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  #1  
Old 01/03/05, 08:18 PM
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Paul in Indiana
 
Join Date: Jan 2005
Location: NW Indiana
Posts: 103
Best Places to Homestead

Hello all,

My name is Paul, I live in NW Indiana and I'm working towards a transition to a simpler life in the country and am wondering if you good folks could tell me where you would homestead and why if you had $50,000 to spend and wouldn't consider going in to debt.

I'm thinking of just buying a small lot, building a small cabin (I'm single) and starting a homebased business. Any thoughts are much appreciated.

Best regards and Happy New Year to you all.

Paul

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  #2  
Old 01/03/05, 08:30 PM
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Join Date: Jan 2005
Location: Now live in Grayson/Ohio Co KY
Posts: 6
I need help too, please!

My name is Tammy and I am thinking of doing the same thing and need some help with making the ever so important decision of purchasing land. I used to live near Jackson MI and have spent 7 years too long in Florida. Learned that this is not the best place to start my homestead. The soil is all sand here. Aside from checking into soil quality, water sources and zoning laws...... my knowledge is quite limited as well. I need all the help I can get also. Hope we both can get some advice.

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  #3  
Old 01/03/05, 08:43 PM
inc inc is offline
 
Join Date: Dec 2004
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Angry

"7 years too long in Florida"

so- did they fleece you of your savings down there during that 7 years?

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  #4  
Old 01/03/05, 08:48 PM
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Join Date: May 2002
Location: Kansas
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Part of this depends on you. What sort of climate do you prefer to live in? Homesteading requires a good deal of outside activity. If the climate is too difficult for you, you won't be comfortable. Some people hate heat and some people hate cold.

Here in Kansas, I can ALMOST double-crop my garden. If the growing season was 6 weeks longer, I could almost double my garden production. Take into account the length of the growing season. My own space is limited: if it were not I could simply double my gardens space and raise all that I wanted.

Last, but not least, you will need to support yourself until your home business is established.

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  #5  
Old 01/04/05, 09:57 AM
 
Join Date: Feb 2003
Posts: 2,294

North Dakota--low prices, low cost of living, good gardening, low crime, and extremely friendly people. Plus, so many people there are still doing all the good old fashioned homesteady things just as a way of life. I would avoid the larger towns and stick to small places.

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  #6  
Old 01/04/05, 11:24 AM
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Join Date: Oct 2003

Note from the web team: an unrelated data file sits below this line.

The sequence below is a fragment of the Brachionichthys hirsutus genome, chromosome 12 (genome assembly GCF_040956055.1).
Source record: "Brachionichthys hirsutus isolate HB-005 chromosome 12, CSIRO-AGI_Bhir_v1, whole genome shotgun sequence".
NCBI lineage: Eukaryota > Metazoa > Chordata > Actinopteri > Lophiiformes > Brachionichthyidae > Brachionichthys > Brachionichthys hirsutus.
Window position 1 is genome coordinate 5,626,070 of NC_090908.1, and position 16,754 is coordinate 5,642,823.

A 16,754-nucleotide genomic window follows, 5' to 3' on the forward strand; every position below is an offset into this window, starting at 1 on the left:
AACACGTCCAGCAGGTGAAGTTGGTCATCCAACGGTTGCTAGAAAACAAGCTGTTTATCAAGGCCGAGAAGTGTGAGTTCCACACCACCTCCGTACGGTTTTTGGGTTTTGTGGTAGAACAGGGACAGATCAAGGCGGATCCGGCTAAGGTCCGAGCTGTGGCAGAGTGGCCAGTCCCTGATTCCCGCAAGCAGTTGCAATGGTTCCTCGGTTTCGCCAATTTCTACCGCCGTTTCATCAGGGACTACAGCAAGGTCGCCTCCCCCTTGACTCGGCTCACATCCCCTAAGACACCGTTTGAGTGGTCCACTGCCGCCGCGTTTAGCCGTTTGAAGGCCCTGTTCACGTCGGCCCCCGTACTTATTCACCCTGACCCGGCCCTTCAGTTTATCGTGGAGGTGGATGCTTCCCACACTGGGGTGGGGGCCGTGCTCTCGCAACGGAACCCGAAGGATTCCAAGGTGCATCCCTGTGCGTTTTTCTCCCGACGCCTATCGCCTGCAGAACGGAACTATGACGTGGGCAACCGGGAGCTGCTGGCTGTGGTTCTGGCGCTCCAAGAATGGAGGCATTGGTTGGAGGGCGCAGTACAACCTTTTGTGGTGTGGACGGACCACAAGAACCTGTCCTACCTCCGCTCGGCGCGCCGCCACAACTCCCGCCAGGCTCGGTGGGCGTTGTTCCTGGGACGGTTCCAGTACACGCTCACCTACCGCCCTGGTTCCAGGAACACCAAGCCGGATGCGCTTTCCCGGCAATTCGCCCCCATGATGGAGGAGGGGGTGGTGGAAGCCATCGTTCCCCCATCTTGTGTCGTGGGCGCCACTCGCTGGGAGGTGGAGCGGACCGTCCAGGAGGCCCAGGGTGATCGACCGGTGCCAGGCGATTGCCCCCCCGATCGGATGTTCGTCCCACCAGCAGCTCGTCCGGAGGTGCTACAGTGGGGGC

Location: Texas
Posts: 575
Quote:
Originally Posted by conscious
Hello all,

My name is Paul, I live in NW Indiana and I'm working towards a transition to a simpler life in the country and am wondering if you good folks could tell me where you would homestead and why if you had $50,000 to spend and wouldn't consider going in to debt.

I'm thinking of just buying a small lot, building a small cabin (I'm single) and starting a homebased business. Any thoughts are much appreciated.

Best regards and Happy New Year to you all.

Paul
Hi Paul.... welcome. I have had similar thoughts for quite a while. I will have (when/if I sell my present place) about $100K to 'play with', and I too, would like whatever decision I make to 'last'.

The first problem I see in living in the country/homesteading, etc. is the 'homebased business' thing. Even though I have marketable skills, the clientelle is too few to count on a living from it. I guess I better think of something done 'long distance'.. typing med records, for example.

Second.. my ideas for the actual 'home' have varied from Underground self built, to tipi, to, finally, what I think may actually work, is a small cabin.. with the basis being a metal shed/storage w/loft building. I actually had been thinking of the little wooden ones; but was listening to a radio show re: home repairs and a lady called in asking about the same idea.. but the viability of a metal buliding. (I can't take credit)

When I bought this place, in NE TExas, I had cash, could have picked anywhere, but somehow managed to do THIS!! lol The weather is great if you don't count a few weeks during summer... but quite frankly, I've seen it as hot over the rest of the country in summer. Somehow, for Texas, this area seems to be less horrible when it comes to the summer heat. There are also a lot of lakes where Dallas sportsmen come to fish, and hills and pines galore. The land per acre is still relatively cheap and the taxes are not bad. (about $100 per month for 12 ac. + 3/2/2 brick). Make sure whatever you buy you get the Agricultural exemption TRANSFERRED at the Sale, or you'll pay more than necessary. ALWAYS check into things yourself at the county courthouse or Tax assessor's office. I've got other places nearer Dallas and the taxes are DOUBLE what they are out here.

It all SOUNDS simple enough, but there is a LOT to think about and get settled in your mind, THEN you have to put it up against the REALITY. (for instance, as I said above.. lack of customers.) I'm sure the others here will give you some GOOD ideas. But remember, they are just that... Ideas!! Good Luck!!
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  #7  
Old 01/04/05, 11:29 AM
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Location: Canada